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Quiz #47 - Answer

by Brian Booth

1. The tree in Photo 47B is an EASTERN HEMLOCK. In New England, this tree is distinguished from other conifers by its shape.

2. The mystery animal is PORCUPINE.

3. Clues that help support this conclusion include:
  a. In New England, porcupines have a strong preference for establishing dens in boulder fields.
  b. In New England during winter, porcupines have a very strong preference for sprigs of eastern hemlock as their favorite food. The hemlock shown in the photo shows extensive signs of being fed upon. (Trees like this are sometimes called “hammer trees” because they have basically been “hammered” by hungry porcupines.) That was a subtle, but significant clue. (In other parts of the continent and in other seasons, porcupines have a more varied diet and do not have a particularly favorite food.)
  c. Porcupines deposit their scat around the entrances to their dens. If they’ve been living there a long while, there can be rather enormous piles of scat.
  d. Porcupines scat is fibrous, especially in winter when they tend to eat mostly twigs and conifer leaves. The scat is often macaroni-shaped, and generally is not stinky – in fact, it can actually have a fairly pleasant aroma, depending on what they have been eating.
  e. The item shown in Photo 47H is a porcupine quill, which can generally be found along with the scat. This is a dead giveaway that the animal was a porcupine.

Porcupines are unique and interesting animals. They are slow, quiet and gentle, although they can do a lot of damage. I was once hiking in a canyon in Alberta and encountered a porcupine that was chewing away at the supports for a wooden bridge that was high above a raging stream – if the bridge collapsed while someone was crossing it, they would almost certainly perish. Porcupines have poor eyesight and limited brainpower, but are able to locate and identify hemlock trees more effectively than your average human!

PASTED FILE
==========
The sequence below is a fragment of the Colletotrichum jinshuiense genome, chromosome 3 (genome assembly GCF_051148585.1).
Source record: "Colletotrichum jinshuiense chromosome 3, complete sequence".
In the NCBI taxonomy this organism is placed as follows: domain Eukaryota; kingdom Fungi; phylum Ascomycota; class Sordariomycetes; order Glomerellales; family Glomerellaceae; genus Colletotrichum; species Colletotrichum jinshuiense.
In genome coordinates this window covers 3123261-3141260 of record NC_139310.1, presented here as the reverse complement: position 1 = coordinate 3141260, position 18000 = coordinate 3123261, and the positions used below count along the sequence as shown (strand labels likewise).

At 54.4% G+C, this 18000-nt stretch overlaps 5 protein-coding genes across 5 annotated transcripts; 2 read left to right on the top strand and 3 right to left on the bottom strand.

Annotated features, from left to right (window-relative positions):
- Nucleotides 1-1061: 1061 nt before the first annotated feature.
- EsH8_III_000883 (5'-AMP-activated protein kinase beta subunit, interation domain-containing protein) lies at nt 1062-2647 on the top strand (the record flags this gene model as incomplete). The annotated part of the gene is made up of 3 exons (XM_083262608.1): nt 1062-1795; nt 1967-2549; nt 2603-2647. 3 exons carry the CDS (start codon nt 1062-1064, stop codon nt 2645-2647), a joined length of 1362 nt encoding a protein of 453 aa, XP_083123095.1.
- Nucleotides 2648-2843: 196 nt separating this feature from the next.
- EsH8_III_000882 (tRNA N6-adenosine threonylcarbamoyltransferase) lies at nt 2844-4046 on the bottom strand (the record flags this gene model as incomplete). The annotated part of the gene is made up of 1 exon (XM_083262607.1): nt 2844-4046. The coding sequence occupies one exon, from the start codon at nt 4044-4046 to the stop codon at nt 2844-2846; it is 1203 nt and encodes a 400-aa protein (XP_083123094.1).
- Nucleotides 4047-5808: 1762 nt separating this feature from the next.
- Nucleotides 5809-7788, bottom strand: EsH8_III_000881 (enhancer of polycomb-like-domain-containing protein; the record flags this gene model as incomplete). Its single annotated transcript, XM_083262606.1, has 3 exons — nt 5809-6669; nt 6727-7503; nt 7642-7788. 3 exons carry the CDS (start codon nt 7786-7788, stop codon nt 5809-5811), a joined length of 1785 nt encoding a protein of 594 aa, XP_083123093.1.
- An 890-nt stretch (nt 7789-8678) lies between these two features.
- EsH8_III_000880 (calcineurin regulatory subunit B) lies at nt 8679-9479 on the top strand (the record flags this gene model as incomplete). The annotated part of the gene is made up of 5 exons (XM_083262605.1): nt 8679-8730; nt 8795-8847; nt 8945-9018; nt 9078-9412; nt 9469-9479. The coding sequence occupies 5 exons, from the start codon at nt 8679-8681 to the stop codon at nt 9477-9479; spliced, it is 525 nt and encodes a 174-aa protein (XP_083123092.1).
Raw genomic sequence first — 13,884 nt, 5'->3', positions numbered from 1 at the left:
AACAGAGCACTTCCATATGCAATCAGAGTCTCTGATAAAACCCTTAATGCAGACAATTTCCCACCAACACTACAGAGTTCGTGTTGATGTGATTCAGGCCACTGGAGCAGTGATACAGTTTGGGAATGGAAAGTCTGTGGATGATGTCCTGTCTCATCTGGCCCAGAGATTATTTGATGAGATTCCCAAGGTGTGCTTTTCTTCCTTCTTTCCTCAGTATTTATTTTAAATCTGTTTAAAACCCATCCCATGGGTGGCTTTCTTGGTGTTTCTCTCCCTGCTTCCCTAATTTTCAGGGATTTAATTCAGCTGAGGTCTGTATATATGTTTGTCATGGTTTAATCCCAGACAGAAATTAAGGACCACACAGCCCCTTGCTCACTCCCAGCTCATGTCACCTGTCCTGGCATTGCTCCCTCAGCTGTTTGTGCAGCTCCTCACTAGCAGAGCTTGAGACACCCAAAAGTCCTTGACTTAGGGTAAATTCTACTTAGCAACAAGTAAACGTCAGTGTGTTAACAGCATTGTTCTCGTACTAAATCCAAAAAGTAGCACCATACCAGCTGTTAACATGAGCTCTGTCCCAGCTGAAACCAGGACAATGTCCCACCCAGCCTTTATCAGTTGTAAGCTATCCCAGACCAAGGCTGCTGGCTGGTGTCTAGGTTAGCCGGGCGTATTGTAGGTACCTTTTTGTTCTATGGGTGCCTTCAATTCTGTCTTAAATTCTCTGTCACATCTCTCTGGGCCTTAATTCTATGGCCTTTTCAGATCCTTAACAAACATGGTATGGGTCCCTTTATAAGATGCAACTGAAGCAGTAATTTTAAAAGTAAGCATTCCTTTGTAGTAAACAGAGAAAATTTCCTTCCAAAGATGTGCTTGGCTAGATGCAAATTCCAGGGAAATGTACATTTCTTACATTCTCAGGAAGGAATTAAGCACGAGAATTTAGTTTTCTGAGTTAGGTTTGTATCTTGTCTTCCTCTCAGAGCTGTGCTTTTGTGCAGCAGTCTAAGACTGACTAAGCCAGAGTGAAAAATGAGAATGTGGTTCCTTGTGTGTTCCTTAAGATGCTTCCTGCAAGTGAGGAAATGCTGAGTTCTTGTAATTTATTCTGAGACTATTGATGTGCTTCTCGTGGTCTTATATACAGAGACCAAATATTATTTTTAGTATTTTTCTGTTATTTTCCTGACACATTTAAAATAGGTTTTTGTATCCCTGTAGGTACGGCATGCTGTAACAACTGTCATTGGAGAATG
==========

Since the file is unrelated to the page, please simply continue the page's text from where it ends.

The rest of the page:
I have found the easiest way to find porcupines is to investigate boulder fields that are in the vicinity of hemlock trees. You can learn amazing things from a pile of rocks!

So, considering there weren’t any tracks present in this quiz, was it really “tracking”? Experienced trackers will tell you definitively YES, that tracking involves searching for all kinds of signs of animals, whether it is footprints, feeding sign, dens, trails, scent-marking, claw marks, or scat. I best heard it described by Tom Brown Jr, who remarked that his mentor, Stalking Wolf, said the Apache word for looking for signs of animals translated more closely to the English word "awareness" rather than "tracking", although there wasn’t really an English word that fully captured the meaning of the Apache word. This has been a source of inspiration to me to expand my awareness and observation of the world – the more I look for, the more I learn.

Hope you all get in some good "dirt time" before the next tracking quiz.

Quiz #47 - Question      ...on to Quiz #48

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